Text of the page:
Leica Q Typ 116 vs Sony RX1R
The Leica Q (Typ 116) and the Sony Cyber-shot DSC-RX1R are two enthusiast cameras that were revealed to the public, respectively, in June 2015 and June 2013. Both the Q Typ 116 and the RX1R are fixed lens compact cameras that are equipped with a full frame sensor. Both cameras offer a resolution of 24 megapixels.
Below is an overview of the main specs of the two cameras as a starting point for the comparison.
Going beyond this snapshot of core features and characteristics, what are the differences between the Leica Q (Typ 116) and the Sony Cyber-shot DSC-RX1R? Which one should you buy? Read on to find out how these two cameras compare with respect to their body size, their imaging sensors, their shooting features, their input-output connections, and their reception by expert reviewers.
The physical size and weight of the Leica Q Typ 116 and the Sony RX1R are illustrated in the side-by-side display below. The two cameras are presented according to their relative size. Three successive views from the front, the top, and the rear are shown. All size dimensions are rounded to the nearest millimeter.
The Q Typ 116 can be obtained in two different colors (black, silver), while the RX1R is only available in black.
If the front view area (width x height) of the cameras is taken as an aggregate measure of their size, the Sony RX1R is notably smaller (29 percent) than the Leica Q Typ 116. Moreover, the RX1R is markedly lighter (25 percent) than the Q Typ 116. In this context, it is worth noting that neither the Q Typ 116 nor the RX1R are weather-sealed.
Concerning battery life, the Q Typ 116 gets 300 shots out of its BP-DC12 battery, while the RX1R can take 270 images on a single charge of its NP-BX1 power pack. The power pack in the RX1R can be charged via the USB port, which can be very convenient when travelling.
The adjacent table lists the principal physical characteristics of the two cameras alongside a wider set of alternatives. If you want to switch the focus of the display and review another camera pair, you can move across to the CAM-parator tool and choose from the broad selection of possible camera comparisons there.
|1.||Leica Q Typ 116||130 mm||80 mm||93 mm||640 g||300||n||Jun 2015||4,249|
|2.||Sony RX1R||113 mm||65 mm||70 mm||482 g||270||n||Jun 2013||2,799|
|3.||Canon T6i||132 mm||101 mm||78 mm||555 g||440||n||Feb 2015||749|
|4.||Canon T6s||132 mm||101 mm||78 mm||565 g||440||n||Feb 2015||649|
|5.||Canon G7 X||103 mm||60 mm||40 mm||304 g||210||n||Sep 2014||699|
|6.||Kodak AZ901||139 mm||104 mm||119 mm||777 g||400||n||Jan 2016||499|
|7.||Leica Q2||130 mm||80 mm||92 mm||718 g||370||Y||Mar 2019||4,995|
|8.||Leica M10||139 mm||80 mm||39 mm||660 g||210||Y||Jan 2017||6,595|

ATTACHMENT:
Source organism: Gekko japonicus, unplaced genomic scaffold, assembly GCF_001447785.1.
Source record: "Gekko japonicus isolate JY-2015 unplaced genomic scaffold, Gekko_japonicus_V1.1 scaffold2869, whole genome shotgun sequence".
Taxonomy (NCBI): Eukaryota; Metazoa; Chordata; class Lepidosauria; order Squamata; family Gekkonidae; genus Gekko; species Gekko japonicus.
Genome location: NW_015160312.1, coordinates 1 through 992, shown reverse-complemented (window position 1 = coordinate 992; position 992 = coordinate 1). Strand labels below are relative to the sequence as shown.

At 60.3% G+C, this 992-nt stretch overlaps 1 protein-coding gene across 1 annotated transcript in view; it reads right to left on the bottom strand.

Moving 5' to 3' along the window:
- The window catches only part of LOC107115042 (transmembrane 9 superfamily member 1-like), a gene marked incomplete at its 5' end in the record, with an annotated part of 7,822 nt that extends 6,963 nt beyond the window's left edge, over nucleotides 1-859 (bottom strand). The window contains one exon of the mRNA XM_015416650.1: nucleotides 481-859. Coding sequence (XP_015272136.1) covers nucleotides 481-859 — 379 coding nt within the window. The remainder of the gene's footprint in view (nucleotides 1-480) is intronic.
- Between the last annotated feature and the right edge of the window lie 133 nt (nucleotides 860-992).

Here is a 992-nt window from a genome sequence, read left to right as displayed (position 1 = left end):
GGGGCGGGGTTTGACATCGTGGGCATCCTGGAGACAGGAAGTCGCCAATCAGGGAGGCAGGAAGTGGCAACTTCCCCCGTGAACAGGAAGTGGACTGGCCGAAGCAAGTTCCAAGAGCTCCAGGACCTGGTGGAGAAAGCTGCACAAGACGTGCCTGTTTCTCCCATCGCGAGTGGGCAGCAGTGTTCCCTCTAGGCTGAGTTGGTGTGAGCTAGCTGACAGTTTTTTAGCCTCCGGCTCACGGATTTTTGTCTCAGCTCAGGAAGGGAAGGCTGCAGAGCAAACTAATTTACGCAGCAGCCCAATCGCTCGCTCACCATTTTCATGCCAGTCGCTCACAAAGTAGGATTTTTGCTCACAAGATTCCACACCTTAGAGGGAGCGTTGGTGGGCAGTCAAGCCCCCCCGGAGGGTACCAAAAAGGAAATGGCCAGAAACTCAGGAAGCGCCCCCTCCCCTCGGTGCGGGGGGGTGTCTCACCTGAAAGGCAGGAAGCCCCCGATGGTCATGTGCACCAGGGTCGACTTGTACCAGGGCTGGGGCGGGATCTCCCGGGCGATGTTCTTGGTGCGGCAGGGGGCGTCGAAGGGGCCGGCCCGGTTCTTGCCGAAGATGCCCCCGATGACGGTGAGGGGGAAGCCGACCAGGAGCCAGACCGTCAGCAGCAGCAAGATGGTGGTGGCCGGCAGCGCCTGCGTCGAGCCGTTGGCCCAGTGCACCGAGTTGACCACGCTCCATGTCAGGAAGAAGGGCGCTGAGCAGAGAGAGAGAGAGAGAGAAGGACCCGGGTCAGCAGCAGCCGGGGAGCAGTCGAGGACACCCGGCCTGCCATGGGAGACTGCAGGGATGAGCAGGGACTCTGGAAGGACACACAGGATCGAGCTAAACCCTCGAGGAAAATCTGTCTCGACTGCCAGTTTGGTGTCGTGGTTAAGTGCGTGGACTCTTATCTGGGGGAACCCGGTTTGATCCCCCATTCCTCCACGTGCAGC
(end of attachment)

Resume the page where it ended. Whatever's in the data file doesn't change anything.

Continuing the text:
|9.||Leica X Typ 113||133 mm||73 mm||78 mm||486 g||350||n||Sep 2014||2,295|
|10.||Leica X Vario||133 mm||73 mm||95 mm||680 g||450||n||Jun 2013||2,850|
|11.||Sony RX100 V||102 mm||58 mm||41 mm||299 g||220||n||Oct 2016||999|
|12.||Sony RX1R II||113 mm||65 mm||72 mm||507 g||220||n||Oct 2015||3,299|
|13.||Sony RX100 IV||102 mm||58 mm||41 mm||298 g||280||n||Jun 2015||999|
|14.||Sony HX400V||130 mm||93 mm||103 mm||660 g||300||n||Feb 2014||499|
|15.||Sony A7R||127 mm||94 mm||48 mm||465 g||340||Y||Oct 2013||2,299|
|16.||Sony A3000||128 mm||91 mm||85 mm||411 g||470||n||Aug 2013||329|
|17.||Sony RX1||113 mm||65 mm||70 mm||482 g||270||n||Sep 2012||2,799|
|Notes: Measurements and pricing do not include easily detachable parts, such as add-on or interchangeable lenses or optional viewfinders.|
Any camera decision will naturally be influenced heavily by the price. The listed launch prices provide an indication of the market segment that the manufacturer of the cameras have been targeting. The RX1R was launched at a markedly lower price (by 34 percent) than the Q Typ 116, which puts it into a different market segment. Normally, street prices remain initially close to the MSRP, but after a couple of months, the first discounts appear. Later in the product cycle and, in particular, when the replacement model is about to appear, further discounting and stock clearance sales often push the camera price considerably down.
The size of the imaging sensor is a crucial determinant of image quality. All other things equal, a large sensor will have larger individual pixel-units that offer better low-light sensitivity, wider dynamic range, and richer color-depth than smaller pixels in a sensor of the same technological generation. Further, a large sensor camera will give the photographer additional creative options when using shallow depth-of-field to isolate a subject from its background. On the downside, larger sensors tend to be more expensive and lead to bigger and heavier cameras and lenses.
Both cameras under consideration feature a full frame sensor, but their sensors differ slightly in size. The sensor area in the RX1R is 1 percent smaller. They nevertheless have the same format factor of 1.0. Both cameras have a native aspect ratio (sensor width to sensor height) of 3:2.
In terms of underlying technology, both cameras are build around CMOS sensors.